Referring now to FIG. 1, there is shown a total impurity monitor for gases 10 in accordance with one preferred embodiment of the present invention. The total impurity monitor for gases 10 is a device for measuring the total concentration of impurities in a sample gas, and has a housing 11 which has an inlet 12 to allow the sample gas to enter the device, an ion generator such as an Ni63 β emitter 14 to generate ions from the sample gas, a field gradient to accelerate the ions generated toward a collector 16 and an outlet 18 to allow the sample gas to exit the device. The collector 16 is adapted to measure total ions. A change in total ions measured indicates a change in a total concentration of impurities in the sample. The housing is preferably about six centimeters long with a diameter of five centimeters or more.

Preferably, the Ni63 β emitter 14 is a radioactive foil of Ni63 that emits approximately 67 keV electrons and has a strength of 1 milli Curie. However, any suitable emitter will operate satisfactorily. For example, Americium 241 can be used. Americium 241 is an alpha emitter and will work instead of the Ni63 which is a beta emitter. The advantage of Americium 241 is that it is exempt from regulation by the Nuclear Regulatory Committee (NRC). Americium 241 has, for example, been used in smoke detectors. Tritium, a radioactive isotope of hydrogen may also be used. Tritium is a beta emitter and has been used in commercially available helium ionization detectors. Using tritium will result in the device being exempt from a six month wipe test that is required by the NRC for radioactive devices. Additionally, it is preferable that the collector 16 is connected to an amplifier 20 which is used to detect a current striking the collector. Preferably, the device is fabricated from a metal, such as electro-polished stainless steel that can be heated to at least 200 degrees Celsius.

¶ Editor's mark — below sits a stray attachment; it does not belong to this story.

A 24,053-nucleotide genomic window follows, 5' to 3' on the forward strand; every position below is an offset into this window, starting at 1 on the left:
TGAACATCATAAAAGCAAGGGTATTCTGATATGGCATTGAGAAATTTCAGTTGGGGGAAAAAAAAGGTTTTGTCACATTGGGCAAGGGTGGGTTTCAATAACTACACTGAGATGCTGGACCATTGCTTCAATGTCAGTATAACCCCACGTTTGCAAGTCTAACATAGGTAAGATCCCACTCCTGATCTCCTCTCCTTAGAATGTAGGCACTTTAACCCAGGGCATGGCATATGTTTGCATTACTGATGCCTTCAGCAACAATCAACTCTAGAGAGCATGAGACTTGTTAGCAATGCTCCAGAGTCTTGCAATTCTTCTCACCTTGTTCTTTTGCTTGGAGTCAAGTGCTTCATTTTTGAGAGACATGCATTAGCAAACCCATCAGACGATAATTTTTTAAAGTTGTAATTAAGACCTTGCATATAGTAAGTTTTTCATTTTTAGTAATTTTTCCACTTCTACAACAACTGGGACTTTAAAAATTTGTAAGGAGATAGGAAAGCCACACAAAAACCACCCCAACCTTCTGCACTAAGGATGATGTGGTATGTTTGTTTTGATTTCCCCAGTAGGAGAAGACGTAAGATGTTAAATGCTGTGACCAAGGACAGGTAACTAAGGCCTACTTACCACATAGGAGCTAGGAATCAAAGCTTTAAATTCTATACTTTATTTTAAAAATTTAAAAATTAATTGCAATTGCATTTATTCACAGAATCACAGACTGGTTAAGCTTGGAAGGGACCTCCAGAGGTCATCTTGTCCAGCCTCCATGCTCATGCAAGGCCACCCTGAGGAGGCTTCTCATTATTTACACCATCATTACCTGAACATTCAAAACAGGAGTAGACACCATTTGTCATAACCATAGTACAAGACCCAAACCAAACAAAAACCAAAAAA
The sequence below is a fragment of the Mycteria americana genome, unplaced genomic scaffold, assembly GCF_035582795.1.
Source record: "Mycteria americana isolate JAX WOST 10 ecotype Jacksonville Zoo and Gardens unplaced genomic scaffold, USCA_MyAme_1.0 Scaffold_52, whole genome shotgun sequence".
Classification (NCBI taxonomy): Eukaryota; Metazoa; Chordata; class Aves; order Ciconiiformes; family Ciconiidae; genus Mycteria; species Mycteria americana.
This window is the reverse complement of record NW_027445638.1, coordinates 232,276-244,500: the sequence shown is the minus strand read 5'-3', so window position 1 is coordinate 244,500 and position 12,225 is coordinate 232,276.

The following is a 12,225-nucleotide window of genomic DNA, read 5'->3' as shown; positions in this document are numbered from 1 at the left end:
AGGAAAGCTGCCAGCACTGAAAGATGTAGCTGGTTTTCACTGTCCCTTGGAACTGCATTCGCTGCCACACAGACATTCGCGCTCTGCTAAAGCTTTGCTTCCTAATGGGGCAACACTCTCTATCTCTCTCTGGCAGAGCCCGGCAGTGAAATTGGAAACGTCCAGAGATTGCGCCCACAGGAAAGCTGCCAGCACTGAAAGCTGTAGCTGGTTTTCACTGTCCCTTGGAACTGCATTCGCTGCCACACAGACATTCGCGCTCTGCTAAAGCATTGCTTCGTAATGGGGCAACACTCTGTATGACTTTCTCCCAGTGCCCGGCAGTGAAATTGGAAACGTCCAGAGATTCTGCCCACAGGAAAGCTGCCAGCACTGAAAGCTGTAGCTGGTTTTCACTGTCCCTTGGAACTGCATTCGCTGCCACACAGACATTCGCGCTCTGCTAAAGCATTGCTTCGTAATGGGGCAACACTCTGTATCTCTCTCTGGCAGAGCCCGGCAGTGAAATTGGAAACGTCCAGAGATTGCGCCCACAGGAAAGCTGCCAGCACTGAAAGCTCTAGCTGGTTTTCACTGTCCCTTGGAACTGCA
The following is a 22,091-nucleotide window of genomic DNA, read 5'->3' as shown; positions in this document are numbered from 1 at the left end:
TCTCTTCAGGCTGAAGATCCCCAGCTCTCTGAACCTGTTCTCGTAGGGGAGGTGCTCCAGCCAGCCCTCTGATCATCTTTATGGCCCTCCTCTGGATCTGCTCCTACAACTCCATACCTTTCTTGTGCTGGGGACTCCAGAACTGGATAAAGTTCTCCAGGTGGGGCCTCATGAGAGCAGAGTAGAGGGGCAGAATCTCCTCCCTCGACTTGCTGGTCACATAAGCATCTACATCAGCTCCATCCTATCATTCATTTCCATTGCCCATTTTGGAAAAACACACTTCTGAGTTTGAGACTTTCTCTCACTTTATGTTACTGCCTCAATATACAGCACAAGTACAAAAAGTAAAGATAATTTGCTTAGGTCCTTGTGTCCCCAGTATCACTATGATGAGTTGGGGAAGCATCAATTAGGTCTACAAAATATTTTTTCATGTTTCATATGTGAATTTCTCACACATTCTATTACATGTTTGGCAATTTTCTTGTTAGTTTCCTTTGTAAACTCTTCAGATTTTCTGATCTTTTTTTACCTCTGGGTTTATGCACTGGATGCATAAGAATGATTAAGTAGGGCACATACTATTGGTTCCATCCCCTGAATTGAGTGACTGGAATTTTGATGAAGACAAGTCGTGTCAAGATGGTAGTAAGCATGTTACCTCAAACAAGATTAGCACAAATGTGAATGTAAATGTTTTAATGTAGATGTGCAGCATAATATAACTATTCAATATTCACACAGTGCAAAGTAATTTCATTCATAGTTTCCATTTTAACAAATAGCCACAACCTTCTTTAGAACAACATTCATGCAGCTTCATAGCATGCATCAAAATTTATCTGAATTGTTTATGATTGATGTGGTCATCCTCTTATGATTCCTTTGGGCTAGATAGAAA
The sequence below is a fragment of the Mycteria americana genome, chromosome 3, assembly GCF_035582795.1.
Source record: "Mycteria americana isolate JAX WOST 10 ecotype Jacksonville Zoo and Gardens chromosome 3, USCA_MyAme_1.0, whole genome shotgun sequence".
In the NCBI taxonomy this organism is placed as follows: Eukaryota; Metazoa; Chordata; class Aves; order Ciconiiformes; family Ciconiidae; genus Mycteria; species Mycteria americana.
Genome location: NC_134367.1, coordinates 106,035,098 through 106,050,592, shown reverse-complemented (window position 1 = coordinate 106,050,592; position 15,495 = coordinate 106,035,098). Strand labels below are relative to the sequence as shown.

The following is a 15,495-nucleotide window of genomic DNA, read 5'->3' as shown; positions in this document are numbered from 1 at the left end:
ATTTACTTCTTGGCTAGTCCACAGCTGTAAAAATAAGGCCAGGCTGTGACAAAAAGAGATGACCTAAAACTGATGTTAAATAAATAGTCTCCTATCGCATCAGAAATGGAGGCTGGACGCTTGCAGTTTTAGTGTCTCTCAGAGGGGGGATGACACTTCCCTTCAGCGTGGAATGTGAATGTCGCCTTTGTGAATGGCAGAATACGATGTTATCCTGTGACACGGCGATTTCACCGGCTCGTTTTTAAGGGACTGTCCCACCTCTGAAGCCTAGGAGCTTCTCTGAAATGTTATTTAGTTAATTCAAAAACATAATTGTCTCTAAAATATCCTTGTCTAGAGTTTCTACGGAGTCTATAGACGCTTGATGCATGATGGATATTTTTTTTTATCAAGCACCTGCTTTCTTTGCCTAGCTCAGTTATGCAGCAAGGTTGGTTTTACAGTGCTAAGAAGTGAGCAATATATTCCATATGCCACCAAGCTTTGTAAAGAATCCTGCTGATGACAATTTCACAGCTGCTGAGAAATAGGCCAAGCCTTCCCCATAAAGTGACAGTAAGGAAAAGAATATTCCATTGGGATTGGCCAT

A potential of a first voltage is applied to the foil of the Ni63 emitter 14. Downstream of the foil is a wire mesh grid electrode 22 and it has a potential of a second voltage applied to it, where the second voltage is less than the first voltage. Downstream of the grid electrode 22, near the outlet 18 is the collector 16. This collector 16 is preferably connected to the amplifier 20 which is used to detect current striking the collector. Preferably, the collector is connected to a ground base preamplifier (not shown) such that the collector is at zero volts. The gradient along the length of the device is preferably about 200 to 300 volts per centimeter.

Changes in the composition of the sample gas will cause a change in the total number of positive ions formed. The positive ions that are formed will be accelerated due to the potential difference between the first voltage applied to the foil of the Ni63 emitter 14 and the voltage at the collector 16. The collector 16 measures the positive ion charge. Changes in the measured current are proportional to the changes in the composition of the sample gas.